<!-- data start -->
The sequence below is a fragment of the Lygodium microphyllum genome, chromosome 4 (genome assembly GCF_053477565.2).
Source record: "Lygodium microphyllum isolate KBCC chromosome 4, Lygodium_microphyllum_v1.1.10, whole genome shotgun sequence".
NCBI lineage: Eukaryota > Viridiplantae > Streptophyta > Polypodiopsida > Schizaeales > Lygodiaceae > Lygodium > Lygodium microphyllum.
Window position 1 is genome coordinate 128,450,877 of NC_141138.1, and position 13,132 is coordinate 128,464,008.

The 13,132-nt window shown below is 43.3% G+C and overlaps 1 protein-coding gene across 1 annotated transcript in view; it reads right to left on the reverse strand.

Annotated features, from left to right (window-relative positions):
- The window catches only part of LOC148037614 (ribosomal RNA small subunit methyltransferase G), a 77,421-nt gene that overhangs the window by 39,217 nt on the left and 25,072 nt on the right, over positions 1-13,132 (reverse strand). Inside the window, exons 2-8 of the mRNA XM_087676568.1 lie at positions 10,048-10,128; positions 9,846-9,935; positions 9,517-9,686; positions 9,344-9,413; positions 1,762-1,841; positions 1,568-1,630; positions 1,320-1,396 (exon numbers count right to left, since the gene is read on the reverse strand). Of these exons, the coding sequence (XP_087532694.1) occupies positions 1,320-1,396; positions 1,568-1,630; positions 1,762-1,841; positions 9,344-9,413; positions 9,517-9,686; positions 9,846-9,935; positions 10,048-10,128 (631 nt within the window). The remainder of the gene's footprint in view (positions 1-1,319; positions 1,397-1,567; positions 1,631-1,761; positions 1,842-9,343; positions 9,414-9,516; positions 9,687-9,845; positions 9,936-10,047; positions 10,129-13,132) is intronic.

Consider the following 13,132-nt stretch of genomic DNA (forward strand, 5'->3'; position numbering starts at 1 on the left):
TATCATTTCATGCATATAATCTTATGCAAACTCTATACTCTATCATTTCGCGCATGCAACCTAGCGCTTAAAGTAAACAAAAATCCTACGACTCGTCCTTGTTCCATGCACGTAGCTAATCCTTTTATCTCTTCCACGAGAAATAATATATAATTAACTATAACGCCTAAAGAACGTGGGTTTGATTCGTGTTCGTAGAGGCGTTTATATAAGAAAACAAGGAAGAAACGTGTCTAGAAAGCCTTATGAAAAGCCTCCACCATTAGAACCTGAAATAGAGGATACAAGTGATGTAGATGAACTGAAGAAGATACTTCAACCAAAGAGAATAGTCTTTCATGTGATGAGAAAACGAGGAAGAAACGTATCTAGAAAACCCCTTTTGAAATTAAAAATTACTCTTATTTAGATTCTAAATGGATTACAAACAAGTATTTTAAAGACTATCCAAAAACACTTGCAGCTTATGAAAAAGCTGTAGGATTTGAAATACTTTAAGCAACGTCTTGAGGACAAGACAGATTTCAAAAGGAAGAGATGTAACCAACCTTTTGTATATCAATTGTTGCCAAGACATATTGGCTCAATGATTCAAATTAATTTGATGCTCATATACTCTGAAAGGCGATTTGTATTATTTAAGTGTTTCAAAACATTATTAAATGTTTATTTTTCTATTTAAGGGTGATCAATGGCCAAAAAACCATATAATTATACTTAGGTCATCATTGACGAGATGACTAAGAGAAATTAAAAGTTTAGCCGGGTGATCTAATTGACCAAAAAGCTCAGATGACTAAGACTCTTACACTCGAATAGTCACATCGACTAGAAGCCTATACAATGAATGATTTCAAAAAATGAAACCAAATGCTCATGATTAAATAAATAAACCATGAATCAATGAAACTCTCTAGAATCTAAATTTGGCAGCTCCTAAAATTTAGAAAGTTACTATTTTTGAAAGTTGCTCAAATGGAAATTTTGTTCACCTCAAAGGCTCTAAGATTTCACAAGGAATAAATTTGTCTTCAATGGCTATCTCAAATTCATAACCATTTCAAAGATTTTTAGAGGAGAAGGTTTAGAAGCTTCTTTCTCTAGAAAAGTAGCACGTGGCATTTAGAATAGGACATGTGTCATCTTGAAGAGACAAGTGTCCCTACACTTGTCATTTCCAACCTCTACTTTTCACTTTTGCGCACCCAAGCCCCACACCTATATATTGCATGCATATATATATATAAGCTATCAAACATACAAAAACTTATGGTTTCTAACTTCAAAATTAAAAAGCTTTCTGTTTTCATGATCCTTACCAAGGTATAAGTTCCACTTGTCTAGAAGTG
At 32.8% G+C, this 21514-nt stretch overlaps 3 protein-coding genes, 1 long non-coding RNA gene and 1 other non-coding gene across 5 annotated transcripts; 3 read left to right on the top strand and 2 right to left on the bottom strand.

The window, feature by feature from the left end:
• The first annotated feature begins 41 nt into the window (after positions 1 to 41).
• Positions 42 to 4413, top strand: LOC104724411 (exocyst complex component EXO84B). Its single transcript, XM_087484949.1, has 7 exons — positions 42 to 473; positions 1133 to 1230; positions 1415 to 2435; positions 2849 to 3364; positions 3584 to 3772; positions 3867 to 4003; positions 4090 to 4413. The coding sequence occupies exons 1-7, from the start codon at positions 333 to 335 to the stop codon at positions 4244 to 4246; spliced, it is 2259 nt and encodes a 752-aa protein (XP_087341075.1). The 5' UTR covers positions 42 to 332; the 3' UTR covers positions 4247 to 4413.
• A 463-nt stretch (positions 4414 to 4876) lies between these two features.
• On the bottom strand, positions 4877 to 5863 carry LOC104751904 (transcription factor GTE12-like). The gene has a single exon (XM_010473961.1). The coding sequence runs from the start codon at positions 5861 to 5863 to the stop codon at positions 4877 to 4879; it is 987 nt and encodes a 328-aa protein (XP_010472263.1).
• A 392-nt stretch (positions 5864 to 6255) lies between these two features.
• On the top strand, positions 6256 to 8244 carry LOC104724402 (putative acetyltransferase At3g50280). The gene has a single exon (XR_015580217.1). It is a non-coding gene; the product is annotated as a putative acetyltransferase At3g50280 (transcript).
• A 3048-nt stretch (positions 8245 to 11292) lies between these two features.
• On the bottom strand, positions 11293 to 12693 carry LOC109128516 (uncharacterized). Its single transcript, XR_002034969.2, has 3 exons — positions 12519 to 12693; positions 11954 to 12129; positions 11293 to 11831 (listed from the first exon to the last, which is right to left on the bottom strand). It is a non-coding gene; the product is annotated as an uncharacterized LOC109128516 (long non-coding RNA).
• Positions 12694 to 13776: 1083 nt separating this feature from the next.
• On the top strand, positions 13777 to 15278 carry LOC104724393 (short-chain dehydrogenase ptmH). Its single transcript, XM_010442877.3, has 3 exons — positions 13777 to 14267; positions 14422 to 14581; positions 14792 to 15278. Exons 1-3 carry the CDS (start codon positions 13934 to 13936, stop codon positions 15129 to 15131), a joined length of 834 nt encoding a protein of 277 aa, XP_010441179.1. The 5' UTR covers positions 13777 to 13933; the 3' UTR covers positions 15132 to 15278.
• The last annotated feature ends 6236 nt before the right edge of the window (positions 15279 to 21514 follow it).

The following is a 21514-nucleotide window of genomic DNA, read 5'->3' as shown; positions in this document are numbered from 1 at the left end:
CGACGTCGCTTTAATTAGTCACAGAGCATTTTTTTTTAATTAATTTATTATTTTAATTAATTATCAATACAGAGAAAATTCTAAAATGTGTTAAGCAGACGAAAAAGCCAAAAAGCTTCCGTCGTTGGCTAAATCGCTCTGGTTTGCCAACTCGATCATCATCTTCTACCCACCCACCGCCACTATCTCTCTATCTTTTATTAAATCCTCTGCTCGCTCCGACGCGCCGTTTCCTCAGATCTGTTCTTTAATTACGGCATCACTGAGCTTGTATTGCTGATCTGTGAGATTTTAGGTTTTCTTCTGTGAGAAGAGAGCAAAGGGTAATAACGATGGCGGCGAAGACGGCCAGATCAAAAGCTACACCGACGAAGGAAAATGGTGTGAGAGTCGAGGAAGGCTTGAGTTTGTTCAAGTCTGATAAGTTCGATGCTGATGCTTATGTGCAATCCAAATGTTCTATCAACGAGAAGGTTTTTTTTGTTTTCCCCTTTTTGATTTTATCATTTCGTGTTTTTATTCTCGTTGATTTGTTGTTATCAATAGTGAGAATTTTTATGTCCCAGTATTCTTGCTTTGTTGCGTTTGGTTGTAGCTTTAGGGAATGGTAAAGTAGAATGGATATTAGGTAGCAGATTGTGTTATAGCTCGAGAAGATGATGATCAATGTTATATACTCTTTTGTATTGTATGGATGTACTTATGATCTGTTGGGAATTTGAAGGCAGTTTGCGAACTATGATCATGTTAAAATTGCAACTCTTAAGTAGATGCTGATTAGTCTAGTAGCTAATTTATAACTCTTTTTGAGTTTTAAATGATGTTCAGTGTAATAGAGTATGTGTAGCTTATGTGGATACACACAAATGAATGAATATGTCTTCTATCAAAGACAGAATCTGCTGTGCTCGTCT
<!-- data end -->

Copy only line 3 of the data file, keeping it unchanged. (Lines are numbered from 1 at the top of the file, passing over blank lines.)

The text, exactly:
NCBI lineage: Eukaryota > Viridiplantae > Streptophyta > Polypodiopsida > Schizaeales > Lygodiaceae > Lygodium > Lygodium microphyllum.